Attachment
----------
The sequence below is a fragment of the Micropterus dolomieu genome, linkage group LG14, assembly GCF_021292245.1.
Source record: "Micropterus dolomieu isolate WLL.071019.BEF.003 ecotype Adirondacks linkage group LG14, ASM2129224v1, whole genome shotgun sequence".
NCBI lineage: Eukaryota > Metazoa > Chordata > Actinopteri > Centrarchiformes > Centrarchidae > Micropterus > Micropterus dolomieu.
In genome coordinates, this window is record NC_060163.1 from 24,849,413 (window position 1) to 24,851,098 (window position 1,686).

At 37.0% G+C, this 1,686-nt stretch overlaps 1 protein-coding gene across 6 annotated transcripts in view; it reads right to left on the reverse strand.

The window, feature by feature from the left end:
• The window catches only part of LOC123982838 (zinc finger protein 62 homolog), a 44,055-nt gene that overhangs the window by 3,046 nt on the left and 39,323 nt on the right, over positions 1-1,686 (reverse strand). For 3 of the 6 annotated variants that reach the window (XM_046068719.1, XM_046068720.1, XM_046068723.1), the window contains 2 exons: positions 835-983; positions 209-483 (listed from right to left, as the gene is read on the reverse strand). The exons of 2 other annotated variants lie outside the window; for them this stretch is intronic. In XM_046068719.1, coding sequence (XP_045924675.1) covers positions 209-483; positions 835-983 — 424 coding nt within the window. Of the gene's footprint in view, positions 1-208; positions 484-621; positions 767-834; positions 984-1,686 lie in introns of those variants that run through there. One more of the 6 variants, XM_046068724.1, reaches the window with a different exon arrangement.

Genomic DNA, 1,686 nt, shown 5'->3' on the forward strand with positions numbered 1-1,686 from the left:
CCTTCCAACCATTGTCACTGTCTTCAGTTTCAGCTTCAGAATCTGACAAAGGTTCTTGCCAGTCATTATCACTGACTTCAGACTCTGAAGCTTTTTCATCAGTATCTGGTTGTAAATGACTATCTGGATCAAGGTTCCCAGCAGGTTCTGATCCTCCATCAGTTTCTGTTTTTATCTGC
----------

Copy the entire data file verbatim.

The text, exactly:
The sequence below is a fragment of the Micropterus dolomieu genome, linkage group LG14, assembly GCF_021292245.1.
Source record: "Micropterus dolomieu isolate WLL.071019.BEF.003 ecotype Adirondacks linkage group LG14, ASM2129224v1, whole genome shotgun sequence".
NCBI lineage: Eukaryota > Metazoa > Chordata > Actinopteri > Centrarchiformes > Centrarchidae > Micropterus > Micropterus dolomieu.
In genome coordinates, this window is record NC_060163.1 from 24,849,413 (window position 1) to 24,851,098 (window position 1,686).

At 37.0% G+C, this 1,686-nt stretch overlaps 1 protein-coding gene across 6 annotated transcripts in view; it reads right to left on the reverse strand.

The window, feature by feature from the left end:
• The window catches only part of LOC123982838 (zinc finger protein 62 homolog), a 44,055-nt gene that overhangs the window by 3,046 nt on the left and 39,323 nt on the right, over positions 1-1,686 (reverse strand). For 3 of the 6 annotated variants that reach the window (XM_046068719.1, XM_046068720.1, XM_046068723.1), the window contains 2 exons: positions 835-983; positions 209-483 (listed from right to left, as the gene is read on the reverse strand). The exons of 2 other annotated variants lie outside the window; for them this stretch is intronic. In XM_046068719.1, coding sequence (XP_045924675.1) covers positions 209-483; positions 835-983 — 424 coding nt within the window. Of the gene's footprint in view, positions 1-208; positions 484-621; positions 767-834; positions 984-1,686 lie in introns of those variants that run through there. One more of the 6 variants, XM_046068724.1, reaches the window with a different exon arrangement.

Genomic DNA, 1,686 nt, shown 5'->3' on the forward strand with positions numbered 1-1,686 from the left:
CCTTCCAACCATTGTCACTGTCTTCAGTTTCAGCTTCAGAATCTGACAAAGGTTCTTGCCAGTCATTATCACTGACTTCAGACTCTGAAGCTTTTTCATCAGTATCTGGTTGTAAATGACTATCTGGATCAAGGTTCCCAGCAGGTTCTGATCCTCCATCAGTTTCTGTTTTTATCTGC